- The Washington Times - Friday, November 16, 2001

President Bush's Social Security reform commission is working on a list of up to five options to let workers privately invest some of their payroll taxes in stocks and bonds that will be the basis of a national debate in next year's midterm elections.
After meeting with senior White House officials late last month, the commission decided to submit a multiple list of recommendations, instead of a single plan that the 16-member presidential panel intended to propose in its final report by Dec. 21.
The reason for the late change in strategy was twofold, said administration and commission officials.
All of the commission members are united behind the idea of creating private Social Security retirement accounts, but are unable to agree on how much each worker should be allowed to invest in them, how the plans should be implemented and how much flexibility workers should have over their funds when they retire.
The administration also feared that a single plan would be an easy political target for the Democrats to attack in next year's elections, but that a broader range of reform options would encourage debate and discussion throughout the 2002 campaign cycle that eventually would lead to congressional consideration the following year.
"It's very easy to take shots at one plan when you don't have to say what the alternative is. What the commission is going to do is show what the alternatives are and put all the information out there," said Charles Blahous, the commission's executive director.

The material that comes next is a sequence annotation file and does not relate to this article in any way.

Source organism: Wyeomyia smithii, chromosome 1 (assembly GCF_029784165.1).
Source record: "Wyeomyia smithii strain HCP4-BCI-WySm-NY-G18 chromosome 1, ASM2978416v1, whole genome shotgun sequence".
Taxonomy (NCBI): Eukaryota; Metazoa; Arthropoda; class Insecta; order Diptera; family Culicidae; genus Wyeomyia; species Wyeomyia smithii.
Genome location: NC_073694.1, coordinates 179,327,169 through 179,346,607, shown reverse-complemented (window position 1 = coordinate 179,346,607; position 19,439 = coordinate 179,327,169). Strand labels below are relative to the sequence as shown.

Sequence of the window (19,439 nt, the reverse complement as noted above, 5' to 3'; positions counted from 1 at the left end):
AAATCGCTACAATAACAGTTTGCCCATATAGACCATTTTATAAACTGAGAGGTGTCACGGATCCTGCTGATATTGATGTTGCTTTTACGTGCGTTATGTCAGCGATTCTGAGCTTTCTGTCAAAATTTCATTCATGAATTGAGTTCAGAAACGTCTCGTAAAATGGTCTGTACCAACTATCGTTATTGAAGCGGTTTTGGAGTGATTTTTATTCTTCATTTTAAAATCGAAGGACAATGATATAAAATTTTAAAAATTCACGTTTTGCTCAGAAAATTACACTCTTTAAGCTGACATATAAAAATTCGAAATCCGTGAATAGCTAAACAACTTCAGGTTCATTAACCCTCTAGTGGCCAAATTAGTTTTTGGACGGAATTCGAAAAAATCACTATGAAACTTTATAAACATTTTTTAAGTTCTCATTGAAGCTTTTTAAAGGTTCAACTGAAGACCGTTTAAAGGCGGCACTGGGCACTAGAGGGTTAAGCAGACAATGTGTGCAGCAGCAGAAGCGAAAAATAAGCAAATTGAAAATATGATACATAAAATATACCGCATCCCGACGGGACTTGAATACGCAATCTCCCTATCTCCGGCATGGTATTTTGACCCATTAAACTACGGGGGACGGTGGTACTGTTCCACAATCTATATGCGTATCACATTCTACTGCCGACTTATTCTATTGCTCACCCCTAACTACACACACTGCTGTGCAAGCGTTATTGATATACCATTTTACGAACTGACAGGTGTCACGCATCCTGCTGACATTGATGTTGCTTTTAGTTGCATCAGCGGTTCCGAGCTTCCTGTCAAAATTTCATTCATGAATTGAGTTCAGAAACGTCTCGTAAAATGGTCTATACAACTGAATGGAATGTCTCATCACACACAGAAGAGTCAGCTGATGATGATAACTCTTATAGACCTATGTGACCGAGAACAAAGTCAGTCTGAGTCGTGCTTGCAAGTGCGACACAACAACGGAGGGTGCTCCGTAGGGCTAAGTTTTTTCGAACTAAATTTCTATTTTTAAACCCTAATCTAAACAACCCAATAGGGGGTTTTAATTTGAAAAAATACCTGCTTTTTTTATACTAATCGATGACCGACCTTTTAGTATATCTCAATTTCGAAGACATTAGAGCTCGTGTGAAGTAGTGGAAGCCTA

"The commissioners see their mission as not being the last word in the debate but helping the Congress and the president to get information about all of the different approaches and trade-offs. You can't do that with just one plan," Mr. Blahous said.
"Coming up with a report that includes a series of options allows one to have the debate rather than turning to people and saying that it is this plan or no reform. It's much better to say let us have a debate over option A, B or C," said David John, a senior policy analyst at the Heritage Foundation who has been advising the commission.
"What the commission is proposing is a very fine start. But when we get into the legislative process, that is going to require a great deal of flexibility to come up with an actual reform plan," Mr. John said. "Coming up with good politics and good policy is going to be the key."
Officials said the commission's list of recommendations could present three to five competing options. One would propose more regulated, "fairly small accounts" that would include restrictions on the growth in Social Security benefits. Another option would not require reducing Social Security benefits but would have slightly higher transition costs.
"We expect that there will be different private account sizes proposed, from 2 percentage points of income in one and closer to 5 percentage points in another," Mr. John said.
"At least one of the options would allow workers in different income levels to put different proportions of their incomes into their investment plan," he said.
Mr. Blahous, who would not discuss the details of the commission's options, said no decision has been reached on how many option plans will be in the report.
The commission plans to hold two more public meetings on Nov. 29 and Dec. 11, when it will begin finalizing its recommendations. "All of the options being considered are consistent with the reform principles that the president has laid down," a commission official said.


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